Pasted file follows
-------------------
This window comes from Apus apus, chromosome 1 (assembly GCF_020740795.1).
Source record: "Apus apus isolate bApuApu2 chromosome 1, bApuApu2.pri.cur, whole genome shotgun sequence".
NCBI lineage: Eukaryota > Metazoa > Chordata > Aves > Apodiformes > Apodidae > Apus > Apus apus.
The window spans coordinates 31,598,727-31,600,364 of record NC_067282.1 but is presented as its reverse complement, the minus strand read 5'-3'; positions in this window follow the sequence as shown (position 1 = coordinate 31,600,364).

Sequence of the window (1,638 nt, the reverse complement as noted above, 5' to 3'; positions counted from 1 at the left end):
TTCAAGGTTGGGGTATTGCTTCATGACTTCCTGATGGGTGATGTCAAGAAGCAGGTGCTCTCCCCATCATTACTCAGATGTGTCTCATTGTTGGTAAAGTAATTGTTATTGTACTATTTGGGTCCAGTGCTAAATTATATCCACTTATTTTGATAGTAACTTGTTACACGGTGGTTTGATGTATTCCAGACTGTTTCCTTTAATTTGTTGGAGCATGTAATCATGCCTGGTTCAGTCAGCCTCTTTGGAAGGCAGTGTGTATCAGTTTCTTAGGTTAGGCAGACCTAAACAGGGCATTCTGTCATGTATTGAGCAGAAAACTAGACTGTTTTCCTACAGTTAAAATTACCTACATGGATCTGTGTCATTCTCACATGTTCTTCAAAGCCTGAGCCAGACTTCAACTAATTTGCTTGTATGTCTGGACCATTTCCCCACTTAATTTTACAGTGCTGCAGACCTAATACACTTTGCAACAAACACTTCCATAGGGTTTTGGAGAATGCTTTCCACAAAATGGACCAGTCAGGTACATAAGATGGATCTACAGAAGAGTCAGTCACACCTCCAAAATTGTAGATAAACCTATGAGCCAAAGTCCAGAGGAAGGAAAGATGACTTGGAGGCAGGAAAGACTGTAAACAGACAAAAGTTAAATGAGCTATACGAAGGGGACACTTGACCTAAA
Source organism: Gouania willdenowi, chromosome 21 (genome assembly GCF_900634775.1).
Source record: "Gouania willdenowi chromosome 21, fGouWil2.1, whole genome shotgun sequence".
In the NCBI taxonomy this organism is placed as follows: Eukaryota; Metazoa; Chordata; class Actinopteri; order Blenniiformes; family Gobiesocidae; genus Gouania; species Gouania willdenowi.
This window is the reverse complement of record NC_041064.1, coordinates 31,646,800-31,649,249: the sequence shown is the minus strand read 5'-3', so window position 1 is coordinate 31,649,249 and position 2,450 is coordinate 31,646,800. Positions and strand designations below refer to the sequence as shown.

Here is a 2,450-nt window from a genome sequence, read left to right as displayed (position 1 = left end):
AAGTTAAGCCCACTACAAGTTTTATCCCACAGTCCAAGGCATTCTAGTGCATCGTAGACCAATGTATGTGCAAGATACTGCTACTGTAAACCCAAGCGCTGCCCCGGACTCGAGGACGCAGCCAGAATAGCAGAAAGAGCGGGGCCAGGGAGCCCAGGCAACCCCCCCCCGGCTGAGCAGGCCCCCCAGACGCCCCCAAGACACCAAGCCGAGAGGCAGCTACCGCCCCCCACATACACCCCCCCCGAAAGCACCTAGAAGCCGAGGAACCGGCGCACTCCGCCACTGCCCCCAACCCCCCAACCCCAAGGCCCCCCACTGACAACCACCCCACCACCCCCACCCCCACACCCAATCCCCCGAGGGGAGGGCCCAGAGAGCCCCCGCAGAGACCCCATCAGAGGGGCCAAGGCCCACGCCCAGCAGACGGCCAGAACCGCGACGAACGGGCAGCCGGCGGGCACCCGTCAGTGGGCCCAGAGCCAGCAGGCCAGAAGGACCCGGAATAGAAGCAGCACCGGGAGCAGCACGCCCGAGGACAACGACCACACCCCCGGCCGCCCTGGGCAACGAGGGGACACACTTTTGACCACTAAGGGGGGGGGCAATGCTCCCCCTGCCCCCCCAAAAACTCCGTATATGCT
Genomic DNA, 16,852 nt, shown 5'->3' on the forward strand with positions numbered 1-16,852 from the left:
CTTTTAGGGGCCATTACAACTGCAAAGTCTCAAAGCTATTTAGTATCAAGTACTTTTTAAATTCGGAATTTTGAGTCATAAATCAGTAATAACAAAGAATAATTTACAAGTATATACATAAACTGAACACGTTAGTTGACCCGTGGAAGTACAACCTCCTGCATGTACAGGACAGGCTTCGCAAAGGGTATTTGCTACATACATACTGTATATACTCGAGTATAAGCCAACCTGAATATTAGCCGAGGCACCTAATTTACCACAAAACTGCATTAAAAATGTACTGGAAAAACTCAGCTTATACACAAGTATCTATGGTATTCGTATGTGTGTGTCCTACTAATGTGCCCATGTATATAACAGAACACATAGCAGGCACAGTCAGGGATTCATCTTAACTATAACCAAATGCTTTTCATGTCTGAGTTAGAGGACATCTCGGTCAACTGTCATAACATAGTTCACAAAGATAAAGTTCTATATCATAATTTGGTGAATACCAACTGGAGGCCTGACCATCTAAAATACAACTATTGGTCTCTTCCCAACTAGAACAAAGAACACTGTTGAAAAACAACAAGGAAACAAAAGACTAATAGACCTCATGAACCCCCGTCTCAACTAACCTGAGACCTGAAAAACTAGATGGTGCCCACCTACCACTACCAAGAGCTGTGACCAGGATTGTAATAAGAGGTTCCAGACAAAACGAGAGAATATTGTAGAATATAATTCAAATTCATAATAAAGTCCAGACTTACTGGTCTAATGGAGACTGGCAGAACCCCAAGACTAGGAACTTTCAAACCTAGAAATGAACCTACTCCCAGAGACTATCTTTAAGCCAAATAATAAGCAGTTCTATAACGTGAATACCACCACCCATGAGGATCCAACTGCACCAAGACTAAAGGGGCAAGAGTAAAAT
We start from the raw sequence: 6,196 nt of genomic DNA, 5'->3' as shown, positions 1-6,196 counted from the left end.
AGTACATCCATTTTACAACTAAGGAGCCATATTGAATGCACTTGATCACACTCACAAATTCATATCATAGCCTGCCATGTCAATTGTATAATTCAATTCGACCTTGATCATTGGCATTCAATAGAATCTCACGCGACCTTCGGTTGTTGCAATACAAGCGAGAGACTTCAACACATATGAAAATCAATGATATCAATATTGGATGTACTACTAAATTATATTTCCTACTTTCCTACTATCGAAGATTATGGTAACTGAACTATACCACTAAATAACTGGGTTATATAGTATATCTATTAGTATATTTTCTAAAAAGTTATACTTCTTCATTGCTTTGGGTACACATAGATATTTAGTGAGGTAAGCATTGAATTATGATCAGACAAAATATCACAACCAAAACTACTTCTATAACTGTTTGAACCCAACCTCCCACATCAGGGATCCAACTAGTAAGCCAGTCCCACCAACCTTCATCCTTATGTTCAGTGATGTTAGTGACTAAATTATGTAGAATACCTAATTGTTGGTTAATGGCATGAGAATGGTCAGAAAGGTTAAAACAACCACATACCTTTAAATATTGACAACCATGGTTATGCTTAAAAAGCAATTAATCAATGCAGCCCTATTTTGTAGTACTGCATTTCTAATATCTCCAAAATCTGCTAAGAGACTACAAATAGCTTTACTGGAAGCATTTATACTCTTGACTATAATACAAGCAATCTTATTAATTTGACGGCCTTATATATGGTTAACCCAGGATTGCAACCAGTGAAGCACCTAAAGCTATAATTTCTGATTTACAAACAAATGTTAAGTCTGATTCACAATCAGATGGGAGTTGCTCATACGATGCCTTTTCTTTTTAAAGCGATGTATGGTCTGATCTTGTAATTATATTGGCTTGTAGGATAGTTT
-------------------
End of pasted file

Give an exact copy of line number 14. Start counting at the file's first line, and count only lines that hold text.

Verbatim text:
CTTTTAGGGGCCATTACAACTGCAAAGTCTCAAAGCTATTTAGTATCAAGTACTTTTTAAATTCGGAATTTTGAGTCATAAATCAGTAATAACAAAGAATAATTTACAAGTATATACATAAACTGAACACGTTAGTTGACCCGTGGAAGTACAACCTCCTGCATGTACAGGACAGGCTTCGCAAAGGGTATTTGCTACATACATACTGTATATACTCGAGTATAAGCCAACCTGAATATTAGCCGAGGCACCTAATTTACCACAAAACTGCATTAAAAATGTACTGGAAAAACTCAGCTTATACACAAGTATCTATGGTATTCGTATGTGTGTGTCCTACTAATGTGCCCATGTATATAACAGAACACATAGCAGGCACAGTCAGGGATTCATCTTAACTATAACCAAATGCTTTTCATGTCTGAGTTAGAGGACATCTCGGTCAACTGTCATAACATAGTTCACAAAGATAAAGTTCTATATCATAATTTGGTGAATACCAACTGGAGGCCTGACCATCTAAAATACAACTATTGGTCTCTTCCCAACTAGAACAAAGAACACTGTTGAAAAACAACAAGGAAACAAAAGACTAATAGACCTCATGAACCCCCGTCTCAACTAACCTGAGACCTGAAAAACTAGATGGTGCCCACCTACCACTACCAAGAGCTGTGACCAGGATTGTAATAAGAGGTTCCAGACAAAACGAGAGAATATTGTAGAATATAATTCAAATTCATAATAAAGTCCAGACTTACTGGTCTAATGGAGACTGGCAGAACCCCAAGACTAGGAACTTTCAAACCTAGAAATGAACCTACTCCCAGAGACTATCTTTAAGCCAAATAATAAGCAGTTCTATAACGTGAATACCACCACCCATGAGGATCCAACTGCACCAAGACTAAAGGGGCAAGAGTAAAAT